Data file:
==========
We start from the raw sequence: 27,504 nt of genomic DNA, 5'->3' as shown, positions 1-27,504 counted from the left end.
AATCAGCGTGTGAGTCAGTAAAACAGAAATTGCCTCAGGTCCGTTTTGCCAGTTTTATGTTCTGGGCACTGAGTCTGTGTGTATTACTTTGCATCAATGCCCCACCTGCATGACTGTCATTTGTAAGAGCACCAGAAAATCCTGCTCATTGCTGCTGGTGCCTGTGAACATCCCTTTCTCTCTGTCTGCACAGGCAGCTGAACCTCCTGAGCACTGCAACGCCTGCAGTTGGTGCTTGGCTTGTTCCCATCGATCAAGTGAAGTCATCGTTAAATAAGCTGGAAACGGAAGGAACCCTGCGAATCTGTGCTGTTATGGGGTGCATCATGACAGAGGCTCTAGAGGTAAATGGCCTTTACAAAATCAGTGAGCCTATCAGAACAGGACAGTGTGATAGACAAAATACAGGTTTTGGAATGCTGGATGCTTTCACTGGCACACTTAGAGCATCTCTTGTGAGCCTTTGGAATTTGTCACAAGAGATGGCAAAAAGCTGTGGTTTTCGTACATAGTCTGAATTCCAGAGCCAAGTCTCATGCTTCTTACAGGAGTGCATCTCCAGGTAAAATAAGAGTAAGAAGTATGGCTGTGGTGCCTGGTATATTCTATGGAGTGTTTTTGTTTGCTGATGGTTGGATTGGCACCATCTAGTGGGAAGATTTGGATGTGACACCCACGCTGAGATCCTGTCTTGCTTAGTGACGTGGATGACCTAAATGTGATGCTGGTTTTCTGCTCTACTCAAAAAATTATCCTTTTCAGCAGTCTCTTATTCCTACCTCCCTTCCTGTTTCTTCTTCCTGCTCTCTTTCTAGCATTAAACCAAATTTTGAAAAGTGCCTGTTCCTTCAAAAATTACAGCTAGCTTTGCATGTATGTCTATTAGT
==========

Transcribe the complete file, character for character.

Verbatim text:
We start from the raw sequence: 27,504 nt of genomic DNA, 5'->3' as shown, positions 1-27,504 counted from the left end.
AATCAGCGTGTGAGTCAGTAAAACAGAAATTGCCTCAGGTCCGTTTTGCCAGTTTTATGTTCTGGGCACTGAGTCTGTGTGTATTACTTTGCATCAATGCCCCACCTGCATGACTGTCATTTGTAAGAGCACCAGAAAATCCTGCTCATTGCTGCTGGTGCCTGTGAACATCCCTTTCTCTCTGTCTGCACAGGCAGCTGAACCTCCTGAGCACTGCAACGCCTGCAGTTGGTGCTTGGCTTGTTCCCATCGATCAAGTGAAGTCATCGTTAAATAAGCTGGAAACGGAAGGAACCCTGCGAATCTGTGCTGTTATGGGGTGCATCATGACAGAGGCTCTAGAGGTAAATGGCCTTTACAAAATCAGTGAGCCTATCAGAACAGGACAGTGTGATAGACAAAATACAGGTTTTGGAATGCTGGATGCTTTCACTGGCACACTTAGAGCATCTCTTGTGAGCCTTTGGAATTTGTCACAAGAGATGGCAAAAAGCTGTGGTTTTCGTACATAGTCTGAATTCCAGAGCCAAGTCTCATGCTTCTTACAGGAGTGCATCTCCAGGTAAAATAAGAGTAAGAAGTATGGCTGTGGTGCCTGGTATATTCTATGGAGTGTTTTTGTTTGCTGATGGTTGGATTGGCACCATCTAGTGGGAAGATTTGGATGTGACACCCACGCTGAGATCCTGTCTTGCTTAGTGACGTGGATGACCTAAATGTGATGCTGGTTTTCTGCTCTACTCAAAAAATTATCCTTTTCAGCAGTCTCTTATTCCTACCTCCCTTCCTGTTTCTTCTTCCTGCTCTCTTTCTAGCATTAAACCAAATTTTGAAAAGTGCCTGTTCCTTCAAAAATTACAGCTAGCTTTGCATGTATGTCTATTAGT